I mean that we hardly ever hear what Australians actually think because we have been systemically disorganised by our jobs and housing and the appropriation of our public messaging system by commercially focused political interests marketing themselves through ‘professional’ journalistic hacks who tell us what ‘we all think’ and ‘all agree’ without ever consulting us meaningfully.

    So, at that funeral we learned that a large proportion of us still care about free education, housing, citizens’ rights, health care, despite being told by marketers that all we care about is the dollar value of someone’s house and whether we can get a gold mastercard.

    For this reason I think the use of websites like this one and the one I edit, candobetter.net, is most important. We try to give the unofficial public a non-professional voice and to help people in different localities identify similar experiences with predators organised at a state and national and international level. For instance, big development and big population beneficiaries backed by state and federal government. We also offer expression to people in countries where our governments back illegal resource wars, in a similar attempt to find reality on the ground, in defiance of elite-generated propaganda.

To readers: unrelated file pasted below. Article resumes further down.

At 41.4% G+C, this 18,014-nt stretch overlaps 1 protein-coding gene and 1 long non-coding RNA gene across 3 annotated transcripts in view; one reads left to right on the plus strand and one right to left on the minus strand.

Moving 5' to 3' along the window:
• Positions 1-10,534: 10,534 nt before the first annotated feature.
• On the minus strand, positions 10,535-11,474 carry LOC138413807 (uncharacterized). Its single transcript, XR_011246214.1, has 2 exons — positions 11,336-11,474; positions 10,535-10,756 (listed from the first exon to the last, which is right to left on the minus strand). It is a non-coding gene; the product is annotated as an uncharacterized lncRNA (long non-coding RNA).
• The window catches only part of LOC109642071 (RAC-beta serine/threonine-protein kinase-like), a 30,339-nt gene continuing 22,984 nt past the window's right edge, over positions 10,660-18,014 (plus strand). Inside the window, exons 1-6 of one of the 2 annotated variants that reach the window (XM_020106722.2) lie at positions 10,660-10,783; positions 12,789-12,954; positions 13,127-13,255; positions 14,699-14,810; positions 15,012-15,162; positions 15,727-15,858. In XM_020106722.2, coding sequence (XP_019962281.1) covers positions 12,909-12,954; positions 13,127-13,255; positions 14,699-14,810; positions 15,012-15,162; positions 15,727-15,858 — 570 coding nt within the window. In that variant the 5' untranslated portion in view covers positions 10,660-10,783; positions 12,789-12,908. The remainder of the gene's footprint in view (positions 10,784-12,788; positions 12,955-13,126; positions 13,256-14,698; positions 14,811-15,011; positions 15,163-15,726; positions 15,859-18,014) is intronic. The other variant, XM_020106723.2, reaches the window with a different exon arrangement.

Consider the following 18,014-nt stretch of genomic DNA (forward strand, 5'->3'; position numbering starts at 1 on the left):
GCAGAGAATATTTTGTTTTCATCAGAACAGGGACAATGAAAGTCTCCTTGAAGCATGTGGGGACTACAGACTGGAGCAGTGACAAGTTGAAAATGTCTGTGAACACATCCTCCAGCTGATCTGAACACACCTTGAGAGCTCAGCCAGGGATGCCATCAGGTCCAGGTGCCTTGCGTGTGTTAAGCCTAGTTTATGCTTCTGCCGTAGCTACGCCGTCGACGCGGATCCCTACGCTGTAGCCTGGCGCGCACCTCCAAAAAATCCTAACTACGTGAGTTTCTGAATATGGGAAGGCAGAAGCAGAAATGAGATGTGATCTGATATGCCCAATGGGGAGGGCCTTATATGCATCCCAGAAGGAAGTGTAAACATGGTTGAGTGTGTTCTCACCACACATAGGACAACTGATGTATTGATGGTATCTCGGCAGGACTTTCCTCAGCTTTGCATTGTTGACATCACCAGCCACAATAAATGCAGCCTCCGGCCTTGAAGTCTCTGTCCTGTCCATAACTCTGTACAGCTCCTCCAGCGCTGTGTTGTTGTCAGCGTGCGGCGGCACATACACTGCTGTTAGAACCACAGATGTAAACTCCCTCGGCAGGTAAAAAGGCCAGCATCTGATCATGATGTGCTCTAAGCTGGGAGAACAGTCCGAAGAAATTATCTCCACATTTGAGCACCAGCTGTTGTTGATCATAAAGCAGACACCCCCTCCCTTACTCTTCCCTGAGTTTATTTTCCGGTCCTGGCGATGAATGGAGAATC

18. @Sheila Newman
    Yep, spot on.

    I recently had a conversation with an old mate who suggested the (dismal) proposition of ‘pessimism of the intellect, optimism of the will’ to which I replied that I preferred the formulation of another mate, a sculptor and anti-coal activist, who suggested that the way forward is to ‘keep on swinging and see what happens’.

  19. In response to what jungney wrote on 9th, 2014 at 15:34

    I am hopeful that computers running the free open source Linux operation system, and not the Micro$oft or Apple operating systems, can be made secure from NSA surveillance. If you use Micro$oft or Apple you should consider scrapping them in favour of Linux.